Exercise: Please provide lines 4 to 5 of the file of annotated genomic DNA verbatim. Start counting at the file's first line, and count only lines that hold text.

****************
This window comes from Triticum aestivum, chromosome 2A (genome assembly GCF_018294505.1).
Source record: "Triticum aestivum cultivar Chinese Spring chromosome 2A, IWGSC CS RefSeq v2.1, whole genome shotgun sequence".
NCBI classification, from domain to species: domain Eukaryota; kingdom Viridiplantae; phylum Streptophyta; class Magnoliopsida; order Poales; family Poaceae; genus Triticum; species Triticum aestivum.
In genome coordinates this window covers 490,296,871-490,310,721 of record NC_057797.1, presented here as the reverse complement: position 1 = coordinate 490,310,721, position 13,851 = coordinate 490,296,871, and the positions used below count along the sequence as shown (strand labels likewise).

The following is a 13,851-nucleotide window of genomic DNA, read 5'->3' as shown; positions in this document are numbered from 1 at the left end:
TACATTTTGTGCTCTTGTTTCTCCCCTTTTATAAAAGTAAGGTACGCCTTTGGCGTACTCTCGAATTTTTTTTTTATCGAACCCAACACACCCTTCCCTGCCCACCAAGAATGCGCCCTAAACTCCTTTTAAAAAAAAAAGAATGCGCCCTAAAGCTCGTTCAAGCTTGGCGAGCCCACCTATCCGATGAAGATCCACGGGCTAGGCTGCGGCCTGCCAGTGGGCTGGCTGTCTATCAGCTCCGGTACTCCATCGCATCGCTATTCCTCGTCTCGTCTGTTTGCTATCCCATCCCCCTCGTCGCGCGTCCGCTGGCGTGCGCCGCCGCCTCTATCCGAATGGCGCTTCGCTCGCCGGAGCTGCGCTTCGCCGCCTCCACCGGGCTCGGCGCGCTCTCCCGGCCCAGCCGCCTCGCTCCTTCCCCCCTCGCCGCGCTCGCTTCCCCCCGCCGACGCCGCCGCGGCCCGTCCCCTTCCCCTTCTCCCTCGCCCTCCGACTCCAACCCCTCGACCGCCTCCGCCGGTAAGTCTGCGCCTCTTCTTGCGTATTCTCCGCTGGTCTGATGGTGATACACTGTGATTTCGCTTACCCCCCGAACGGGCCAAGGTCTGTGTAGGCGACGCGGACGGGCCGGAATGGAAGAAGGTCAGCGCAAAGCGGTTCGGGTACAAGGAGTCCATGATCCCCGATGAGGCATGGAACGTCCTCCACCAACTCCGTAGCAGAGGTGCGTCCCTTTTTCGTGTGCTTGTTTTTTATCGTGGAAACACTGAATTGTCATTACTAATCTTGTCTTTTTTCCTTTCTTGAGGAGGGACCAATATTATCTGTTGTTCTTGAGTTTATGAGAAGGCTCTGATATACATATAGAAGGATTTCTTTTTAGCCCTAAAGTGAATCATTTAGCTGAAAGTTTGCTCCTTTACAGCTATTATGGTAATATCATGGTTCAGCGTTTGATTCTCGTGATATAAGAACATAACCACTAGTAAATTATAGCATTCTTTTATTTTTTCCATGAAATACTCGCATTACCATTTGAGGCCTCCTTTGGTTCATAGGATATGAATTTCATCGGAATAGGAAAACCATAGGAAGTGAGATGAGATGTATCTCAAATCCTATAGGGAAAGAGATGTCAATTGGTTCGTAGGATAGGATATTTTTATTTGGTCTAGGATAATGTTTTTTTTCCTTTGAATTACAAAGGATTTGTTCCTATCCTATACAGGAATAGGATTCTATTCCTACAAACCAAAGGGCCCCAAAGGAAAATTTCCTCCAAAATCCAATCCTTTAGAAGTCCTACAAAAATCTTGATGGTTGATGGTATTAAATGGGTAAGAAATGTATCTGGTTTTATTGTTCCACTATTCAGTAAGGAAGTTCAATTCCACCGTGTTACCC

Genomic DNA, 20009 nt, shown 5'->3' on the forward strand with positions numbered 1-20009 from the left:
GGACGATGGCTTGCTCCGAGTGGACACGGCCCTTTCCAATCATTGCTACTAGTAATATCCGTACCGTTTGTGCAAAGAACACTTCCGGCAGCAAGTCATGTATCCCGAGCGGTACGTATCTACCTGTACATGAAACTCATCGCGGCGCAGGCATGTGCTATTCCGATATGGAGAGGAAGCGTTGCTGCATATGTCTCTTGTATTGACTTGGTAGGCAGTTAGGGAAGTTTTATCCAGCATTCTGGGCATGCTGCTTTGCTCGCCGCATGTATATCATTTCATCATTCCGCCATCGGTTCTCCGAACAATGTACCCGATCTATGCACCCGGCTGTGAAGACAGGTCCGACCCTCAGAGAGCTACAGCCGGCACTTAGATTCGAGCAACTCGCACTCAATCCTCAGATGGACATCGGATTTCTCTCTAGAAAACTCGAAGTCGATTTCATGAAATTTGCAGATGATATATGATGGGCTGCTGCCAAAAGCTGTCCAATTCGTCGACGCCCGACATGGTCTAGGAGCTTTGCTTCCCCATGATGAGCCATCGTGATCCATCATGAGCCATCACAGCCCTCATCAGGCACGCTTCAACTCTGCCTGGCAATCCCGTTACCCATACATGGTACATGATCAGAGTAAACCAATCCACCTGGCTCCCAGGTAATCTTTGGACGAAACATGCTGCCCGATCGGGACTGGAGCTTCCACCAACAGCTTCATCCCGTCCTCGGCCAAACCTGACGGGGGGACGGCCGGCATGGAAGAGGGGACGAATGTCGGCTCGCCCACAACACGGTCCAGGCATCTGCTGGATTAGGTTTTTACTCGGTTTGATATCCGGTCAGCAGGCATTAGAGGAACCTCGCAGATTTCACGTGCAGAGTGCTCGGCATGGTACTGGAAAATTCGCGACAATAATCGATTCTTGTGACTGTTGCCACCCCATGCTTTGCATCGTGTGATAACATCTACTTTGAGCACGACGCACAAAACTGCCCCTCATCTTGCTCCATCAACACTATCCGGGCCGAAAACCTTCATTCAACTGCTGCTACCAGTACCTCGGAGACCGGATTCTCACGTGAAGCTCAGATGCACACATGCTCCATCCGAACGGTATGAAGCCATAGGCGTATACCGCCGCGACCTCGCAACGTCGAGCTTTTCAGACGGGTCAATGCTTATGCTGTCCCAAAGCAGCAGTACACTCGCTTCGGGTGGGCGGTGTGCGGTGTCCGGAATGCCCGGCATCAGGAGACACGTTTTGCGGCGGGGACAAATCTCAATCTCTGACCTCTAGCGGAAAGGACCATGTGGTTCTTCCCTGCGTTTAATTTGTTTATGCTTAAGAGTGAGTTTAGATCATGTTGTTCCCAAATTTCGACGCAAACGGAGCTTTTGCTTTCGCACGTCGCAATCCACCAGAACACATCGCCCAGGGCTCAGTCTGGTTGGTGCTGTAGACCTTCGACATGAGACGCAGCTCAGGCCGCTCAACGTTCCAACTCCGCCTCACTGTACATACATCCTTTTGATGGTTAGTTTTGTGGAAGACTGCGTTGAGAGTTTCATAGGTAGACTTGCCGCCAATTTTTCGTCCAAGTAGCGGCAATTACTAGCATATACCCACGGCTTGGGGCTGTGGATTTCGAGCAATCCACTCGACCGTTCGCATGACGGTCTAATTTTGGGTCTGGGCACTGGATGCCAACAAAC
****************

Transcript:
In genome coordinates this window covers 490,296,871-490,310,721 of record NC_057797.1, presented here as the reverse complement: position 1 = coordinate 490,310,721, position 13,851 = coordinate 490,296,871, and the positions used below count along the sequence as shown (strand labels likewise).

The following is a 13,851-nucleotide window of genomic DNA, read 5'->3' as shown; positions in this document are numbered from 1 at the left end: